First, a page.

A WARNING to sticklers for strict narrative: this column is a blatant mashup.
Contemporary pop fans will understand the terminology, but for others — say, those more likely to attend to the musings of theater critics — some explanation might be required. In pop parlance a mashup is a smooth blending together, or a violent cramming together, of two or more different songs in diverse styles. In the case of this column, the mashup involves the new Fox television series “Glee,” about high school misfits finding solidarity in song, and the aesthetic achievement and recorded legacy of Barbara Cook, probably the greatest living interpreter of the musical theater songbook.
Among the pleasures of the sweet, funny and seriously addictive “Glee” is its jovially catholic taste in music, its own affection for weird mashups. My favorite episode featured a memorable funny appearance by the special guest diva Kristin Chenoweth. Matthew Morrison, who plays the glee club adviser, and Ms. Chenoweth, playing a sozzled flop actress who’s crawled back to town to lick her wounds, performed a duet to the trashy-brilliant ’80s Heart power ballad “Alone.” It was bizarre and, well, trashy and brilliant.
Other episodes have featured musical numbers set to songs originally made famous by Queen and Neil Diamond, Billy Idol and Dionne Warwick, and a bunch of contemporary artists I’ve barely heard of. But blended into the mix are musical theater songs like “I Could Have Danced All Night” and “Defying Gravity” (the big anthem from Wicked
) and “Maybe This Time” from Cabaret
To see show tunes gain a marginal foothold in today’s pop culture can only be heartening to those who hope the musical theater will stagger into the future. The animating joke in “Glee” is the horrid uncoolness of the kids drawn to singing in public. But the show is unabashedly on the side of the angels, which is to say the budding show queens skulking through the halls blasting Next to Normal
on their iPods in hamlets across America.
The polyglot musical language of “Glee” also inspires the mournful observation that in the middle years of the last century show music and popular music were synonymous. Broadway music was reasonably cool. Frank Sinatra and Ella Fitzgerald regularly hit the charts with songs by Rodgers and Hart and Cole Porter. Original cast albums of shows like My Fair Lady
were huge best sellers. The arrival of rock reordered the pop charts permanently, of course, and today most cast albums are not even recorded by major labels. The task has fallen to smaller companies often spearheaded by musical theater players themselves, like Sh-K-Boom/Ghostlight Records, founded by Kurt Deutsch and the musical theater star Sherie Rene Scott, and PS Classics, run by the producer Tommy Krasker.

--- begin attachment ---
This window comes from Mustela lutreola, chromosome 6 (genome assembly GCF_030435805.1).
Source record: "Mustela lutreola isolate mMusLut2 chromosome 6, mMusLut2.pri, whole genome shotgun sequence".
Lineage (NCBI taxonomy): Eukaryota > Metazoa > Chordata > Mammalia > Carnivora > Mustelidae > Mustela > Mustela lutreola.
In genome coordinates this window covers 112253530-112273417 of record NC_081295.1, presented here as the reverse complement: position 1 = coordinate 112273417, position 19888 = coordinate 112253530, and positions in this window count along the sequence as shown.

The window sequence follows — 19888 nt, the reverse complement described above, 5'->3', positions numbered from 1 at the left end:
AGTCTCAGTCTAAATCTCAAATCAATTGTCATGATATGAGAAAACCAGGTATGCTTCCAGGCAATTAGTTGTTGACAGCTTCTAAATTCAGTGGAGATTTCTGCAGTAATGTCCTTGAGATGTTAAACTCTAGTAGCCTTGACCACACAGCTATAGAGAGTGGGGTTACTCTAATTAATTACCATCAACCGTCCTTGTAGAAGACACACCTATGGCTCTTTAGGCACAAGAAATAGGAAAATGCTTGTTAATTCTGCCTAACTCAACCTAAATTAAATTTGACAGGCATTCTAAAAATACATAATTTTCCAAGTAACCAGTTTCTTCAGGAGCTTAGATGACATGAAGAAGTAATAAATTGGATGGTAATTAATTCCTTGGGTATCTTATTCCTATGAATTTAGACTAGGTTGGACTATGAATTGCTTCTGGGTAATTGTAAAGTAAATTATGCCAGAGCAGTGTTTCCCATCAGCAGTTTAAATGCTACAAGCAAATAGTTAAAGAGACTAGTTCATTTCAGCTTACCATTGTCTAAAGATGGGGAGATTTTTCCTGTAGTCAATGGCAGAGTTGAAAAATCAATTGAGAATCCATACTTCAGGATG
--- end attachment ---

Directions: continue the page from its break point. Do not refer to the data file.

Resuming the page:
DRG Records, which also records jazz and world music, recently brought out a boxed set called The Essential Barbara Cook Collection
. It arrived just as I was catching up on episodes of “Glee.” Uploading the set on my iPod and immersing myself in Ms. Cook’s artistry reminded me of what is missing from the campy production numbers in “Glee”: the human touch. When the kids in the club break into song, their voices become oddly disembodied, just one element among many to be manipulated by technicians in a thick layer of sound. Serious suspension of disbelief is required to believe that the songs are being performed live in a high school classroom — or by actual human beings at all — rather than manufactured and polished in a plush digital sound studio.
“Glee” trades in soapy fantasy, of course, and the souped-up production makes the show’s retro pop mimic the slick sounds of contemporary charts. But when you hear Ms. Cook rendering selections from the theater songbook in concert performances from the past decade or two, you realize how meaningful and rich in emotional power the art of popular singing can be. It doesn’t have to be pure sugar candy, forgotten as soon as it’s dissolved.
Essential is precisely the word for Ms. Cook’s contributions to the art of song in America and to the preservation — in however select a niche of our Brobdingnagian culture — of a true estimation of the legacy of the great Broadway composers and lyricists. Ms. Cook gives master classes to singers at Juilliard and other music schools. If she could get her hands on the kids (and the producers) of “Glee,” that small subset of Americans self-identifying as musical theater lovers might slowly begin to widen.
You could easily create your own master class in singing standards by settling in with Ms. Cook’s recordings. Digging through my now dust-gathering CD collection to try to put together a personalized list of favorites, I found it hard to determine just what was inessential. The original cast albums of The Music Man
, She Loves Me